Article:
Overall Rating Silver
Overall Score 54.70
Liaison Alexi Lamm
Submission Date Oct. 31, 2019

STARS v2.2

Utah State University
AC-9: Research and Scholarship

Status Score Responsible Party
Complete 9.74 / 12.00 Alexi Lamm
Sustainability Coordinator
Facilities
"---" indicates that no data was submitted for this field

Total number of employees that conduct research:
308

Number of employees engaged in sustainability research:
81

Percentage of employees that conduct research that are engaged in sustainability research:
26.30

Total number of academic departments that include at least one employee who conducts research:
47

Number of academic departments that include at least one employee who conducts sustainability research:
22

Percentage of departments that conduct research that are engaged in sustainability research:
46.81

A copy of the inventory of the institution’s sustainability research (upload):
Inventory of the institution’s sustainability research:

Award Number Title Additional information, if needed Principal Investigators Department College
200629-00001 Greater Sage-Grouse Habitat Assessment Sage grouse is a historically endangered species that received protection through conservation partnerships across the west. Populations have rebounded due to conservation efforts. Becky Lynn Williams Wildland Resources Quinney College of Natural Resources
201160-00001 Economic and environmental sustainability of heifer development strategies in pasture-based organic dairy systems Other publications include: "Who are Organic Wheat Consumers?" and "Utah Farm-Chef-Fork: Building Sustainable Local Food Connections" Stephen Clay Isom Animal Dairy & Veterinary Sciences College of Agriculture & Applied Sciences
201187-00001 Expanding Farming, System, and Marketing Opportunities for Refugee and Native American Farmers in the Mountain West Kynda Curtis Applied Economics College of Agriculture & Applied Sciences
201483-00001 Sustainable management of petroleum-associated products: from petroleum refinery wastewater to bioplastics Charles D Miller Biological Engineering College of Engineering
130497-00001 Effects of Metals from Flue Gas on Microalgae Biofuels and Co-products: Sustainability and Scalability David W Britt Biological Engineering College of Engineering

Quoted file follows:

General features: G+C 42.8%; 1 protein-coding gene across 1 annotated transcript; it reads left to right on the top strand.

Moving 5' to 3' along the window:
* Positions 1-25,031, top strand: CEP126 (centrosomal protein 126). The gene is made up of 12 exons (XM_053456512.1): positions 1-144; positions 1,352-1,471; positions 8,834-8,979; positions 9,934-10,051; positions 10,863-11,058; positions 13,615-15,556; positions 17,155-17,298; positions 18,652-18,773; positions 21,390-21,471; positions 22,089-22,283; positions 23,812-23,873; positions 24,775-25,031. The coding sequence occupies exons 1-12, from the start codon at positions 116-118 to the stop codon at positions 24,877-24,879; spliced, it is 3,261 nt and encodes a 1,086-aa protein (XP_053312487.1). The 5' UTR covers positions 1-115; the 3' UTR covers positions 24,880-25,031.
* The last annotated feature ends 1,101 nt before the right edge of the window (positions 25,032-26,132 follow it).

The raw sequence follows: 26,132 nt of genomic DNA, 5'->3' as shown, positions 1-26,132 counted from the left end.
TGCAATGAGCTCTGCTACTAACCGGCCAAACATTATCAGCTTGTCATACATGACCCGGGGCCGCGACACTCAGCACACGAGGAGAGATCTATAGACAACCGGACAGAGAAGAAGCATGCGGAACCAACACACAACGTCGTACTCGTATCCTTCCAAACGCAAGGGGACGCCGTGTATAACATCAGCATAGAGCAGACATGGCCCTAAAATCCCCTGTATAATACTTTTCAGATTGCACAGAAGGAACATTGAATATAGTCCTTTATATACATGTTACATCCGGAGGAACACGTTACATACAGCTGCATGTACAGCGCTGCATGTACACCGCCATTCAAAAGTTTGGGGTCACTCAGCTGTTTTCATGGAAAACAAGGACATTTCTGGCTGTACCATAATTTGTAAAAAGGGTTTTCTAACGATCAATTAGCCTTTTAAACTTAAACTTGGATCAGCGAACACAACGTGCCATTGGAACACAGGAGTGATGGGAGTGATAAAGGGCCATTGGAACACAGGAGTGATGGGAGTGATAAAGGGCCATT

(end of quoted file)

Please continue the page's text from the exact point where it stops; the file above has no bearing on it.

201201-00001 Reuse/Recycling of Produced Water using Halophytic Algae from the Great Salt Lake Ronald C Sims Biological Engineering College of Engineering
150188-00001 Influence of Biotic and Abiotic Factors on non-Apis Pollinator Health, Sustainability, and Conservation in the United States Alan H. Savitzky Biology College of Science
201652-00001 Assessing success of weed biocontrol in Utah Edward W Evans Biology College of Science
200839-00001 K20 Crop Protection. Towards Commercialization """With the recent announcement that scientists have unlocked the wheat genome sequence, research being conducted by Utah State University (USU) Professor Jon Takemoto, Ph.D.—and funded in part by the Utah Science Technology and Research Initiative (USTAR)—holds promising new potential for addressing food production challenges across the globe.

In August, the International Wheat Genome Sequencing Consortium—a collaboration of more than 200 scientists from 47 research institutions in 20 countries—released the research on the wheat genome sequence in the international journal Science.

Wheat is a food staple in more than a third of the human population globally. As a result, cracking the wheat code could mean more efficient production of bread wheat varieties that better withstand climate challenges, produce higher yields, have higher nutritional quality, and are more environmentally sustainable.""" Jon Y Takemoto Biology College of Science
201137-00001 Bandelier National Monument Native Bee Survey Joseph Scott Wilson Biology College of Science
201111-00001 Invasive Pest Outreach Lori Rena Spears Biology College of Science
200920-00001 Utah Tree Fruit IPM Practices Evaluation Since 2006, Marion has managed the Utah Extension Integrated Pest Management Program. Her primary mission is to deliver high quality and relevant outreach and research in sustainable plant pest management for growing fruits, vegetables, and landscape ornamentals. Marion S Murray Biology College of Science
201695-00001 Collaborative Research: Rivers and the Carbon Cycle: A Mechanistic Basis for Dissolved Organic Carbon Removal Dr. Michelle Baker holds a bachelor’s degree in biology from Lafayette College and a Ph.D. in biology with a hydrogeology minor from the University of New Mexico. She is an ecosystem ecologist, whose research program focuses on processes that control nutrient transport and retention in streams and rivers, including the effects of land use on these processes. Michelle A Baker Biology College of Science